Monday, February 11, 2008

French health care ranked world's best; American doctors have waiting lists

There's no reason why the good ol' U.S. and A. shouldn't have a health care system that at least attempts to be worthy of its name, but the hard-working American public is barraged almost daily with signs that the system continues to deteriorate even further. In the meantime, the World Health Organization ranks France as having the best health care in the world.

How accurate is this? Even CNN - not exactly a voice of progressive populism - suggests French health care beats American health care hands down. A blog report on CNN's website by Miriam Falco covers the pros and cons of French medicine, as the writer spent a few days in Paris to peep how it works.

In France, you have to have health insurance - but if you can't afford it, the government pays for it. In the United States, Hillary Clinton says insurance should be mandatory but that she'll garnish your wages to pay for it. That's considered "reform" in modern America, believe it or not - because what exists now is so bad. American insurance is expensive and doesn't cover everything - but you almost have to have it anyway to get any care at all.

French health care comes at a price. Taxes may seem relatively high there, but the income tax is steeply graduated, so most of the burden falls on higher income groups.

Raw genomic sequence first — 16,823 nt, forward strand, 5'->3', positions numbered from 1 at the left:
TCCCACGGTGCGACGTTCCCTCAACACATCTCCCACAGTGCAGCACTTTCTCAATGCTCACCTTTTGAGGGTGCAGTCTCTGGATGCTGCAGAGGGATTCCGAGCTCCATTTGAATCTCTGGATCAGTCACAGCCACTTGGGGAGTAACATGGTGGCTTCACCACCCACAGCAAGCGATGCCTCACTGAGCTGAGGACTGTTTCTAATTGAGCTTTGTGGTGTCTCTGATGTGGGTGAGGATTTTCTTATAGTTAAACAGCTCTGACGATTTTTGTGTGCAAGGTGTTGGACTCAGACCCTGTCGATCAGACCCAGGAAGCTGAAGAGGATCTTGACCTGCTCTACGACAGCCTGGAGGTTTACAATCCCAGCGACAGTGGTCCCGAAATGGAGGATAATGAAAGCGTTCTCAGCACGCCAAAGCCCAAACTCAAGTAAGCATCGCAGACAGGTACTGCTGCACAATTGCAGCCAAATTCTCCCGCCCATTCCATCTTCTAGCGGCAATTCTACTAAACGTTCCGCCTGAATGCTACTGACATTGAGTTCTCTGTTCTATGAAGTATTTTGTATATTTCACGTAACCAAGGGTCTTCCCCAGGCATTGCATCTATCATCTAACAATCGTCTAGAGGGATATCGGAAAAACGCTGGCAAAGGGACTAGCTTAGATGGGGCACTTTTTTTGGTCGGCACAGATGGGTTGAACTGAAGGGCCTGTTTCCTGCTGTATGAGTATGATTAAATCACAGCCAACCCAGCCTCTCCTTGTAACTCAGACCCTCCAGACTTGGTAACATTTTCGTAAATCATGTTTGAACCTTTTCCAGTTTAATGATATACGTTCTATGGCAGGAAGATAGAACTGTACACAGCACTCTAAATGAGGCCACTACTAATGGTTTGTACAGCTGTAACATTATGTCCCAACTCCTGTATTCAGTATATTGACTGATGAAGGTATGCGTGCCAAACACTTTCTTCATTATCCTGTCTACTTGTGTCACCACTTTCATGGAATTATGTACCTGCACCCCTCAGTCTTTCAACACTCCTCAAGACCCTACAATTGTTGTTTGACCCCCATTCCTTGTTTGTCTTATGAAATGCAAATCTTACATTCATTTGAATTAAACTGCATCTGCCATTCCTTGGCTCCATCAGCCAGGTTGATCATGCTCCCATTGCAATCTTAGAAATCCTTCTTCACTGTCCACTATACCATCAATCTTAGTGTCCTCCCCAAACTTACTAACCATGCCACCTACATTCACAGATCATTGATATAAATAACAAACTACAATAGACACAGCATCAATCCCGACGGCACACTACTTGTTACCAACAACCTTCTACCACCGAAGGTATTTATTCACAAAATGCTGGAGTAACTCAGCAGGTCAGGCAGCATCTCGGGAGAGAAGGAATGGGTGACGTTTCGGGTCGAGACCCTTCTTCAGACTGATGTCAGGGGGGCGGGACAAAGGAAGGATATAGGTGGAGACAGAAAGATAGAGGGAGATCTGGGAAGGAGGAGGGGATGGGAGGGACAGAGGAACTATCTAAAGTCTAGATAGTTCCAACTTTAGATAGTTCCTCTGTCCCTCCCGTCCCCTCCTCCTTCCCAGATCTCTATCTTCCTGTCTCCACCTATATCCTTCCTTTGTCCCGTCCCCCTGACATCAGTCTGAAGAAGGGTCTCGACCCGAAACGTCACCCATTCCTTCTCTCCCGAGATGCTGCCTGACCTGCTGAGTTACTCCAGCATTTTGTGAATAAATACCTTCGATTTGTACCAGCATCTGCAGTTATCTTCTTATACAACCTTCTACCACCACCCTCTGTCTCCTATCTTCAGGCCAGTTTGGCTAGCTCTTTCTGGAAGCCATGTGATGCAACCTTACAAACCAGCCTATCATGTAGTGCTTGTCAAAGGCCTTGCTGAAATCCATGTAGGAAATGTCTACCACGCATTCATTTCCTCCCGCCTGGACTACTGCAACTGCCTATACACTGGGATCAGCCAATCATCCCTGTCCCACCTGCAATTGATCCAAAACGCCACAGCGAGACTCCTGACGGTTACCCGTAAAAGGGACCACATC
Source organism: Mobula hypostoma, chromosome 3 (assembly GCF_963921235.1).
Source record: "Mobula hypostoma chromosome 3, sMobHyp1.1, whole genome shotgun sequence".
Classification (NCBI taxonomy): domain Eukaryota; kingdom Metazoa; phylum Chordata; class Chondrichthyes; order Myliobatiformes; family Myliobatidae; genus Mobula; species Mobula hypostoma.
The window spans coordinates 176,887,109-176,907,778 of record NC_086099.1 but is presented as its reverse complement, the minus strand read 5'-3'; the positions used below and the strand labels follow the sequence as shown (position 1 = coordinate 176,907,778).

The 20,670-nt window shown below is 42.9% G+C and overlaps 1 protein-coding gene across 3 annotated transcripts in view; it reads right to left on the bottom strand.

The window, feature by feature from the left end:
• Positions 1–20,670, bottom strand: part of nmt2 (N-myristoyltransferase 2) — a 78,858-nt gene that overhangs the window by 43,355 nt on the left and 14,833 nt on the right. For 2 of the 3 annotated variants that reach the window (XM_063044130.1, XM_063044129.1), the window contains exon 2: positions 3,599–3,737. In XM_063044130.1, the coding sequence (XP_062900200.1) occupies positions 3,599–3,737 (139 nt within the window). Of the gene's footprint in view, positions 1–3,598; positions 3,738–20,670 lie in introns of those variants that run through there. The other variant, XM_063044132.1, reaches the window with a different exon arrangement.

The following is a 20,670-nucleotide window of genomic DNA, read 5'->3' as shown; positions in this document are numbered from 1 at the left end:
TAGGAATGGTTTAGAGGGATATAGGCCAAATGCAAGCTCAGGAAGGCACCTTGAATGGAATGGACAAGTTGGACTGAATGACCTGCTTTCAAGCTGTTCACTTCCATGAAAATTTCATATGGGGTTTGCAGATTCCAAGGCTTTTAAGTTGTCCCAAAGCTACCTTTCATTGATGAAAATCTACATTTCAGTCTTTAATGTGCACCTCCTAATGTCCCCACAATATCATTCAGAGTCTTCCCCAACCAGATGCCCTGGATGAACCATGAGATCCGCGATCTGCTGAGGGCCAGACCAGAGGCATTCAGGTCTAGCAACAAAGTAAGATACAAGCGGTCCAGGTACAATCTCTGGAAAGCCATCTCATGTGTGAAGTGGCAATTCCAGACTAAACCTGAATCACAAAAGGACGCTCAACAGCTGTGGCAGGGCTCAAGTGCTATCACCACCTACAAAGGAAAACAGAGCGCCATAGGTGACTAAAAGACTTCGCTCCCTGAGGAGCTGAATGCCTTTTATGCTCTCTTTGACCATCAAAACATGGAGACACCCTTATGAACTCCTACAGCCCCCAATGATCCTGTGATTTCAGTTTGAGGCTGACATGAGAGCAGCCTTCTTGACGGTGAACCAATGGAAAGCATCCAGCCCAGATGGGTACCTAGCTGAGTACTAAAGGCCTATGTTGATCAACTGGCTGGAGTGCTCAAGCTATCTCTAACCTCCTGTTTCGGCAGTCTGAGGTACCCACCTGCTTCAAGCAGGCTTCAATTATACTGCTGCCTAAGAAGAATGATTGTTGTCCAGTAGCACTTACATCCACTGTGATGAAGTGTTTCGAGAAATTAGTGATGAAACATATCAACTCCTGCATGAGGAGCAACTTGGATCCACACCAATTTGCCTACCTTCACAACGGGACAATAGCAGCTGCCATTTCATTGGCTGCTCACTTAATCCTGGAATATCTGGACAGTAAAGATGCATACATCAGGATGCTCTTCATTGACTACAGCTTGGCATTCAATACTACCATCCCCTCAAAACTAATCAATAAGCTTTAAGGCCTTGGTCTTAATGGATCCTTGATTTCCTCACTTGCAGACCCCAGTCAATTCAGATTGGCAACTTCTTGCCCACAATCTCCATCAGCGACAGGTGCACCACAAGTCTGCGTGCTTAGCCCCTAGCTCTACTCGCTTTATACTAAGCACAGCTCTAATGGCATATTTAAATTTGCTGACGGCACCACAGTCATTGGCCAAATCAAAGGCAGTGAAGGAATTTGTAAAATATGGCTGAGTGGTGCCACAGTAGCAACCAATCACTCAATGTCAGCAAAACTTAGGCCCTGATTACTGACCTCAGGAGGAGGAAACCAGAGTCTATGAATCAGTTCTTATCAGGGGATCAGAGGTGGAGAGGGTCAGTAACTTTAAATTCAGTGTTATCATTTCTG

In return, France at least gets medical care that's vastly superior to what Americans suffer. The blog cites the example of France's free prenatal and newborn care. Yes, I said free. Only if there's a serious problem will there be any cost, and even that's small. If a baby is born with a serious illness, it may cost American parents close to $60,000 (when the average annual income in my burg is $18,000) - but in France it costs about $26.

I don't think too many folks in France would want to have to live under the American medical system, because the French system is a bargain in comparison. America spends a quarter of its GDP on health care but still has almost 50,000,000 people with no health care at all.

Just today, there was an article in the media in my own area about the waiting lists to see a doctor locally. Granted, my area did lag behind the rest of America 20 years ago, but the problems that exist now highlight a national trend. Some doctors now have a waiting list of up to 6 months, which is 3 times what it was only a few years ago. Physicians trace the crisis to insurance companies' greed.

What sort of bullshit excuses are the thought police going to conjure to say we can't do better? I've heard them all before, and I'll gladly debunk them again if I have to. I've known people in the U.S. who have actually had to travel to Canada because the American medical system can't or won't treat them. Under the American system, I had to wait 11 years to see a dentist.

We're long past the point where something has to be done. If a few privileged individuals who think everything is fine and dandy with the American health system don't want me debunking them...THAT'S TOO FUCKING BAD!!!



  1. Tim,

    Just a minor correction. Heath care costs were equal to 16% (not a quarter as you stated) of GDP in 2005, the most recent year figures are available for. That's projected to go up to 20% within 10 years.

    The People would like you to pledge right here on the Pail that if universal health care is enacted here in the United States, you will finish your education (or obtain equivalent job training) and become a contributing member of the work force so that you can help pay your fair share of the costs. Will you do that?